In India, Judiciary is considered a prestigious institution that protects and ensures the supremacy of law, protects individuals’ rights, settles conflicts, and prevents democracy from becoming an authoritative or dictatorial regime.
To protect the dignity and authority of the Courts in India and enable them to fairly administer and deliver justice to anyone who tries to interfere with the proceedings of the court, the judicial system in India has the authority to penalise any offenders who perform any such actions and can restrict one’s right to freedom of speech on the grounds of Contempt of Court.
Contempt of Court
We can find the origins of this law in the courts of the monarchs. The monarchs were believed to be the ones who were directly appointed by the gods and were the sovereign power of the state. The monarchs were the ones vested with the authority to pass judgement and provide justice, and interfering with these powers of the monarch was considered to hinder a divine process.
As the famous Indian polymath wrote in his book Arthashastra “Any person who exposes the king or insults his council or makes any type of bad attempt on the kings, then the tongue of that person should be cut off.” And “When a judge threatens, bullies or makes silence to any of the disputants in the court then he should be punished.”
The Contempt of Court Acts was first introduced in India in 1926. Through the enactment of The Contempt of Courts 1926, the High courts were vested with the power to penalise any Contempt against the subordinate courts under their jurisdiction. The Contempt of Court,1926 was then replaced by The Contempt of Courts Act 1952, which allowed other courts to penalise the offence of Contempt of Courts High Courts to different courts.
In 1961, a committee was formed under the leadership of H.N. Sanyal, Additional Solicitor General for the Government of India, to analyse the application of contempt laws in India. This committee recommended that the courts not initiate the contempt proceedings themselves, but instead, a law officer should be appointed, on whose recommendations such proceedings should be initiated.
These recommendations were then incorporated in The Contempt of Courts Act 1971, which was enacted by the parliament of India, which is the current legislation followed in offences dealing with the Contempt of courts in India.
There should be some elements required to convict a person for Contempt Of Court in India:
- A valid court order
- The respondent must know the order
- The respondent must be in a condition to render compliance to the order
- Display of wilful disobedience by the respondent
Civil Contempt is defined under Section 2(b) of the Contempt of Courts Act as “willful disobedience to any judgement, decree, direction, order, writ or other processes of a court or wilful breach of an undertaking given to a court”.Simply put, it is the type of Contempt done by a person when he fails to comply with an order issued by the court.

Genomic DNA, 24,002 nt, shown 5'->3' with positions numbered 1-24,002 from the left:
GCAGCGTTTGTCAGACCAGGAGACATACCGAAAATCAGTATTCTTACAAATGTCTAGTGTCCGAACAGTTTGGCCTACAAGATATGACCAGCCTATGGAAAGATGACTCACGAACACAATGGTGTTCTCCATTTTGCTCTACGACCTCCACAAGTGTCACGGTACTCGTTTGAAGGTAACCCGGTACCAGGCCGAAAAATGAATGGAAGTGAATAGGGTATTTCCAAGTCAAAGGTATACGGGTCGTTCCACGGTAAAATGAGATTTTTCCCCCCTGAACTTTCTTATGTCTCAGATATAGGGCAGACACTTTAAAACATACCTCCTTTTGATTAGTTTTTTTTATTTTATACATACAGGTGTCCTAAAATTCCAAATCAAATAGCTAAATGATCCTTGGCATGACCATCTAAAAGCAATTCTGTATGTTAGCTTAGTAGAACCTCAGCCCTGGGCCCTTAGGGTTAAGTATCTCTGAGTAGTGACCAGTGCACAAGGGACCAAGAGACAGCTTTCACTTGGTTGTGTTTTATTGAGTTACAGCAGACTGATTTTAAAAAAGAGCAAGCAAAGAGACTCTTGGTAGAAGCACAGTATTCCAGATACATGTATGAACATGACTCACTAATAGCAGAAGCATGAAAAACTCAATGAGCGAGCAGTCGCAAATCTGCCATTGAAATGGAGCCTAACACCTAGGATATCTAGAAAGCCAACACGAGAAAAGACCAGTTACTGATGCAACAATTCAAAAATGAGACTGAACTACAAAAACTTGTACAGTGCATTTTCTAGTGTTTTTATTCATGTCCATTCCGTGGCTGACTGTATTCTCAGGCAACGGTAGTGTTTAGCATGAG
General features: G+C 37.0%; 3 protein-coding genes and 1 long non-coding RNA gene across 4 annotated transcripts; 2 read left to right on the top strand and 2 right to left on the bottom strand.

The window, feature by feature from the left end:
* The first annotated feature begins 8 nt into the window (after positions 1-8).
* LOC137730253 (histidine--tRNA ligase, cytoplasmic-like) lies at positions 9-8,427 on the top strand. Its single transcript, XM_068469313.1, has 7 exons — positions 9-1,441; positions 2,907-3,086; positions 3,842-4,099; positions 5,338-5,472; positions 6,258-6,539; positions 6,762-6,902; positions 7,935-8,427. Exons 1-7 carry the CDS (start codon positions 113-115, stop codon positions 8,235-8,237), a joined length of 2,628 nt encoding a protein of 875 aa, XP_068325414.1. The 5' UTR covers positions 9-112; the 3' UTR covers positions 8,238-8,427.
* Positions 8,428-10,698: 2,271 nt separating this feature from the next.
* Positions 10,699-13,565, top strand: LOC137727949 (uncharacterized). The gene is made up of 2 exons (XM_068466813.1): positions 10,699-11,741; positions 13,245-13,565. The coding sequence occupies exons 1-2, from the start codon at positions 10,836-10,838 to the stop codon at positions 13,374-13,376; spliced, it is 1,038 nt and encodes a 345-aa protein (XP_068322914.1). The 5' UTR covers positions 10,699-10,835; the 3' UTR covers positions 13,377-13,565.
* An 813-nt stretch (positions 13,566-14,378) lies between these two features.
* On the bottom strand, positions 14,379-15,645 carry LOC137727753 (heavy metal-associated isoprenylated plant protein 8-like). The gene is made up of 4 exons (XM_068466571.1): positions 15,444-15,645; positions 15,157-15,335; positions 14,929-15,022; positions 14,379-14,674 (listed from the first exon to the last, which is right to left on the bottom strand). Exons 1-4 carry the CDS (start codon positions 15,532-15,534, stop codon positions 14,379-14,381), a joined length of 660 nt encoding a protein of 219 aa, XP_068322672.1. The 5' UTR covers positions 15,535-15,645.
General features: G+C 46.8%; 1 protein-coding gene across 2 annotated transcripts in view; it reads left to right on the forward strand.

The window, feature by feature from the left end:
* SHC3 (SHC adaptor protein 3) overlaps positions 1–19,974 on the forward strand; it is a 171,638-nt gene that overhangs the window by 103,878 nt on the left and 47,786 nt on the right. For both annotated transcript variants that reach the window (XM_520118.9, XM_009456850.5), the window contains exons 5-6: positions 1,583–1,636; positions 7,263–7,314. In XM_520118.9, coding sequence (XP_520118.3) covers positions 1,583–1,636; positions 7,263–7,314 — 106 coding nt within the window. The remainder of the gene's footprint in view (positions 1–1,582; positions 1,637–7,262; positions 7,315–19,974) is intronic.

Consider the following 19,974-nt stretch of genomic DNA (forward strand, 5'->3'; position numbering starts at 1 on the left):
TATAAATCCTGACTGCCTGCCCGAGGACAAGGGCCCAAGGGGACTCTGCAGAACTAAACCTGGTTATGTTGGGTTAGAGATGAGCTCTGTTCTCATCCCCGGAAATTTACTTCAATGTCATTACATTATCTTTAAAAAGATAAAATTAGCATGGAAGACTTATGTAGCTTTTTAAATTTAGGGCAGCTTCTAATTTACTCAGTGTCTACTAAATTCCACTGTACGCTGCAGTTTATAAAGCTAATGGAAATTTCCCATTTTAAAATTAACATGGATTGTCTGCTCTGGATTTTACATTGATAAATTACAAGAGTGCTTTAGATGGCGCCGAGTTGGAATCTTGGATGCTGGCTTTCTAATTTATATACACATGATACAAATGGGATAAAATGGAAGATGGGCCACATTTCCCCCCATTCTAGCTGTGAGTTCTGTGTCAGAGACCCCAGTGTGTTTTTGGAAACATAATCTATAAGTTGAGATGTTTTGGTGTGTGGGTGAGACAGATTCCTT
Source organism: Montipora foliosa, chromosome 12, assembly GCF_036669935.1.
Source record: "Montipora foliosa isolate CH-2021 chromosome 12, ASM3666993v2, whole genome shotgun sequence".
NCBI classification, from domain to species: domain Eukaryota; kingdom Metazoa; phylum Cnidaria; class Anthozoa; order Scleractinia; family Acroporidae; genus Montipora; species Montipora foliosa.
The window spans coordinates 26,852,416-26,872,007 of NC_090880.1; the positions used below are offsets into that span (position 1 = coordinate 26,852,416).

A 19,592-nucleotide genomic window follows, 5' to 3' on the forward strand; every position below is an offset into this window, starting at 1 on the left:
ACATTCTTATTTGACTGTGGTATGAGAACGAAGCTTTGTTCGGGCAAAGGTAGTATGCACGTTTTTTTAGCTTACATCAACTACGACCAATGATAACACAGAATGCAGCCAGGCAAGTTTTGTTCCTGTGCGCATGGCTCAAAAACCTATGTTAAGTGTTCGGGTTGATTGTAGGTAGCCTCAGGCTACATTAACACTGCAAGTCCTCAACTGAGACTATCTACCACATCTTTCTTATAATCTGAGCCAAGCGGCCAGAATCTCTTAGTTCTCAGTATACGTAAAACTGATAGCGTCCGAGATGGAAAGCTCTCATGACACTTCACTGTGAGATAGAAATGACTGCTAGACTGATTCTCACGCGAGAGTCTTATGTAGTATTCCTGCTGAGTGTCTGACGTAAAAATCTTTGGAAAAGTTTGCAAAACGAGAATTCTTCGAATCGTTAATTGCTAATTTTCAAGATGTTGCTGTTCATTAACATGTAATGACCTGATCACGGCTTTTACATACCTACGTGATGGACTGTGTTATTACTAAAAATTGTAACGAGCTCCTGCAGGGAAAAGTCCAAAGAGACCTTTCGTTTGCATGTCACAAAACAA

Utpal Kumar Das v. Court of the Munsiff, Kamrup
In this case, the court issued a decree for transfer of immovable property, but due to certain obstructions, failed to do so; hence the respondent was held liable for the CIvil Contempt of the competent civil Court.
Defences available for Civil Contempt
- Lack of knowledge of the court order
- When respondents did not do the disobedience willingly.
- The order disobeyed must be vague or ambiguous(R.N. Ramaul v. State of Himachal Pradesh)
- The order had more than one reasonable or rational interpretation
The definition of criminal Contempt given under Section 2(c) is “the publication (whether by words, spoken or written, or by signs, or by visible representations, or otherwise) of any matter or the doing of any other act whatsoever which—
- Scandalises or tends to scandalise, or lowers or tends to lower the authority of, any court.
- Prejudices, or interferes or tends to interfere with, the due course of any judicial proceeding.
- Interferes or tends to interfere with, or obstructs or tends to obstruct, the administration of justice in any other manner.
Criminal Contempt is Applicable
- When a person makes false statements to or about the Courts
- Attempts to disrupt or hinder the proceedings of the courts or administration of justice by in any manner
- Recording court proceedings without permission without the permission of the court
- Obstruction of officials of the court from performing their functions
- Any verbal abuse and accusations against the judges.
Under the Contempt of Court of India act, 1971, punishment for Contempt of Court is the same for criminal and civil Contempt. The act allows imprisonment for a maximum term of six months and a fine of ₹2000. The Contempt of Court of India act, 1971 allows discharging the accusation if an apology is made to the court. It is upon the court’s discretion to decide whether the apology is sufficient.
We have learned that willingly disobeying the orders of a court, hindering the court’s proceedings, or publications affecting the court’s dignity can amount to Contempt of Court and the difference between Civil and Criminal Contempt of Court.